By Josh Emmons
Truth be told, I am not deep enough into this whole high-end audio game to reliably tease out attributes from the front-end of a system. Yet even I have two things I can say without hesitation about Wells Audio‘s headphone amps: they’re punchy as hell, and I can’t believe they’re not tubes.
The Headtrip is an absolute beast, effortlessly driving some HE-560s through all sorts of dynamic wonderlands with the quick tightness I expect of solid-state amps. But its the fullness of tone and especially rich bass that truly set it apart.
Which is not to give short shrift to the Enigma, because to my (admittedly imprecise) ears, it has pretty much all the character of its older brother. If I had to try to pin it down (and seeing as you’re reading this, I suppose I do), I’d say the Headtrip’s sound is a bit more refined than the Enigma. But given its $3,300 discount, the Enigma is one hell of a deal.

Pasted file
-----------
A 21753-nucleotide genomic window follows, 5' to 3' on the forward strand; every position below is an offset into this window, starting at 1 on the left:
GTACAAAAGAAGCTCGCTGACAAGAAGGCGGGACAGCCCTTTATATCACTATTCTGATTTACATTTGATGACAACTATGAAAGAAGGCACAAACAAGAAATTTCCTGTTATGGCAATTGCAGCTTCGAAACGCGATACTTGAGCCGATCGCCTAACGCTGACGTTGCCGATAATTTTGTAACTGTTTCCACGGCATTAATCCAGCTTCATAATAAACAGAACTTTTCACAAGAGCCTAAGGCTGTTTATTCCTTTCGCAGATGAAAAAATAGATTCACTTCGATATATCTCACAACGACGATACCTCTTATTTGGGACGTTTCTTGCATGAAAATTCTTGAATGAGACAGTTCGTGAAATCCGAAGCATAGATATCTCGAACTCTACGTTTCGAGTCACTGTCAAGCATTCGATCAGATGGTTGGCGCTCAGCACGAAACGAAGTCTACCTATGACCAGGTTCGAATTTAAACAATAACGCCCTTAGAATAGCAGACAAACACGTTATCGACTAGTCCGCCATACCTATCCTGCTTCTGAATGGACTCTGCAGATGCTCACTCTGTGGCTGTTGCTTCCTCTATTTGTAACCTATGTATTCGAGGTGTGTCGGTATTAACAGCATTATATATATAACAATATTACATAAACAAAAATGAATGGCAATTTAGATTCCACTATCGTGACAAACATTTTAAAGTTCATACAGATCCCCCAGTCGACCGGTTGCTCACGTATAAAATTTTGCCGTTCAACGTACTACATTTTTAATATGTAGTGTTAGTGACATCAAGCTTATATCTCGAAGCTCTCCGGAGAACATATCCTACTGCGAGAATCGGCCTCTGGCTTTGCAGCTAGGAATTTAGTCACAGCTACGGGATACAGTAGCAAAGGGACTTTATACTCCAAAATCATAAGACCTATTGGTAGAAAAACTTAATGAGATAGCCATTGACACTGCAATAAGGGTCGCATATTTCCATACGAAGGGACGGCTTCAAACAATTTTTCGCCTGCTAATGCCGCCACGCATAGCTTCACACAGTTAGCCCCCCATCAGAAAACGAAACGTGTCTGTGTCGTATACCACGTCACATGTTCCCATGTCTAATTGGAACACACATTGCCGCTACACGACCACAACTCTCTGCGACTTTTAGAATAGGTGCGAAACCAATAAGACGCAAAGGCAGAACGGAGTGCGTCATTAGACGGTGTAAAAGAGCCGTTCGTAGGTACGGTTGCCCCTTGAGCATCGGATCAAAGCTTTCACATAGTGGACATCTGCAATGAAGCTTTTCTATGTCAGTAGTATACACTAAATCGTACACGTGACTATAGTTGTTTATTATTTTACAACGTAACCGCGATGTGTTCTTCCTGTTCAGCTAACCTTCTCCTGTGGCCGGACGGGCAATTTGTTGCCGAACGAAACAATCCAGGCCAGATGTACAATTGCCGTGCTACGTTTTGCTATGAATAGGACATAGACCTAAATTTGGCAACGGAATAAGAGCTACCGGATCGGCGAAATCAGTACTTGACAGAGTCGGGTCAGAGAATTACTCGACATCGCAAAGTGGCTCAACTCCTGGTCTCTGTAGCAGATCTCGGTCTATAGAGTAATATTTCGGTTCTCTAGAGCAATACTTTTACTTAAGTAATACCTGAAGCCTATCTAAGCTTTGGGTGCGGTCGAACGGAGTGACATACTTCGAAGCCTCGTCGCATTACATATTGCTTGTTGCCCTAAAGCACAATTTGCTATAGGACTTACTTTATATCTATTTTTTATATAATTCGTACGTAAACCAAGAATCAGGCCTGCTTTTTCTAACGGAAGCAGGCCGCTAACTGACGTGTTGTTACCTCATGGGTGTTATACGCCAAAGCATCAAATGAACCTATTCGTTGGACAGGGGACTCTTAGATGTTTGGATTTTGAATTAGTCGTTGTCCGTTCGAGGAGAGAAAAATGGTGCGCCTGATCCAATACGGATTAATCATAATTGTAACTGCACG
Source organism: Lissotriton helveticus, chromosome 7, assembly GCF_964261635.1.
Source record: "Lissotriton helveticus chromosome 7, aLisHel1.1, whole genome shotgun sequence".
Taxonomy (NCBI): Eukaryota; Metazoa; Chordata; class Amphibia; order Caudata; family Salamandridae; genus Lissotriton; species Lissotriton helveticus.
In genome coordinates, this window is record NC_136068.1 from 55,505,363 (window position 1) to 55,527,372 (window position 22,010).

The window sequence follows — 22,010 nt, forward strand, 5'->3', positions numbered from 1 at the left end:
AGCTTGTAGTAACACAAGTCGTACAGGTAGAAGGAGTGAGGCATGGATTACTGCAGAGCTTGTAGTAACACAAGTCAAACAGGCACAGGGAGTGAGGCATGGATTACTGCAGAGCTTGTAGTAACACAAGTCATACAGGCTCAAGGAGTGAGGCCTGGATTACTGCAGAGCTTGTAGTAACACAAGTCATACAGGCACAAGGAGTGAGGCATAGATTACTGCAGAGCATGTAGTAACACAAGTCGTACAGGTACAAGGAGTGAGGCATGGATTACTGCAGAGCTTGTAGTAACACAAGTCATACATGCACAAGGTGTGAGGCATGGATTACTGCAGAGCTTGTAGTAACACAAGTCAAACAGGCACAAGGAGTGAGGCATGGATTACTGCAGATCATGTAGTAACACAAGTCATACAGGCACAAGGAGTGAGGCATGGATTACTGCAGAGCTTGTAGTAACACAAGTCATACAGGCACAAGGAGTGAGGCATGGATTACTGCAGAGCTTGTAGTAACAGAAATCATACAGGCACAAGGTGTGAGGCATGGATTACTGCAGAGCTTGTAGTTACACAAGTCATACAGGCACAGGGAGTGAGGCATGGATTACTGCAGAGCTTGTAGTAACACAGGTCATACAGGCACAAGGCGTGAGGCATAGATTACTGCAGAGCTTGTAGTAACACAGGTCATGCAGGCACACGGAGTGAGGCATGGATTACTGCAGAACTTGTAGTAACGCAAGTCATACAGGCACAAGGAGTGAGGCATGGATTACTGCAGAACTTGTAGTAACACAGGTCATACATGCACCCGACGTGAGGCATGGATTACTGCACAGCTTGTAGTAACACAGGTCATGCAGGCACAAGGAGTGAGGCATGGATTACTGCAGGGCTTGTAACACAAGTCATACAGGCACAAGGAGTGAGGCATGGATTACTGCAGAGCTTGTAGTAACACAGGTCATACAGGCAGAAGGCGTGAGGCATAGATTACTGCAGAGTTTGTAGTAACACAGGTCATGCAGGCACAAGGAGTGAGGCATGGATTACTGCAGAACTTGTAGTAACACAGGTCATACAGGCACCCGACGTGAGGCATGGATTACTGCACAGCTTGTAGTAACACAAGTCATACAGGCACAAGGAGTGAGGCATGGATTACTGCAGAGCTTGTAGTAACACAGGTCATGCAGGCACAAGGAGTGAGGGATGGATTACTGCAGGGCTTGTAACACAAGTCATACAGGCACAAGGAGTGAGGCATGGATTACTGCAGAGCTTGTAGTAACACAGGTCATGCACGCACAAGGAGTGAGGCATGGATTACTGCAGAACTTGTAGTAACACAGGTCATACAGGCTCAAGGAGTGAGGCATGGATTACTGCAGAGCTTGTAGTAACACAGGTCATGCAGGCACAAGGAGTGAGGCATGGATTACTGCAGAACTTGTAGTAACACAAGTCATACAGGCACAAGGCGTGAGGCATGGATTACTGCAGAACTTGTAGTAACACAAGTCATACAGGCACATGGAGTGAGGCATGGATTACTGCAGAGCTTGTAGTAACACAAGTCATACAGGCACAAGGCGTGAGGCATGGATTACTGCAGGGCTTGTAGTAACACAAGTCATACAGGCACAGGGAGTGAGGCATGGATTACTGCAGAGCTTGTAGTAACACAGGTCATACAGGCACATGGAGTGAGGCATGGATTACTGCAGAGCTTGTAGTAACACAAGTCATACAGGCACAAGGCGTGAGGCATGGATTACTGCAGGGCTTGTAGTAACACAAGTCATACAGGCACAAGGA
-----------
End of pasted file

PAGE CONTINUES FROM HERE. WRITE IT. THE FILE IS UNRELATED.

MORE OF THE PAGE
For me, though, the more interesting thing at play here with Wells Audio is the business model. Something that, frankly, isn’t always of primary concern to audiophiles or the companies that serve them.
Jeff Wells says the next flagship product he’d like to add to his lineup is a preamp. But instead, we see the Enigma, a repurposing of the Headtrip design with some economical tweaks. After a few more tweaks, Jeff hopes to release an integrated based on it. After that, maybe an entry-level headphone amp.
All of this building off of work originally done to make the Headtrip — which is, itself, a scaled down Innamorata. Wells Audio uses every piece of the buffalo, leaving nothing on the table, taking nothing for granted.
This thoughtful, considered economy is the mark of a great engineer. And great engineering is apparent in everything Wells Audio makes. Even to my novice ears.
- Wells Audio Headtrip: $7,000
- Wells Audio Enigma: $3,699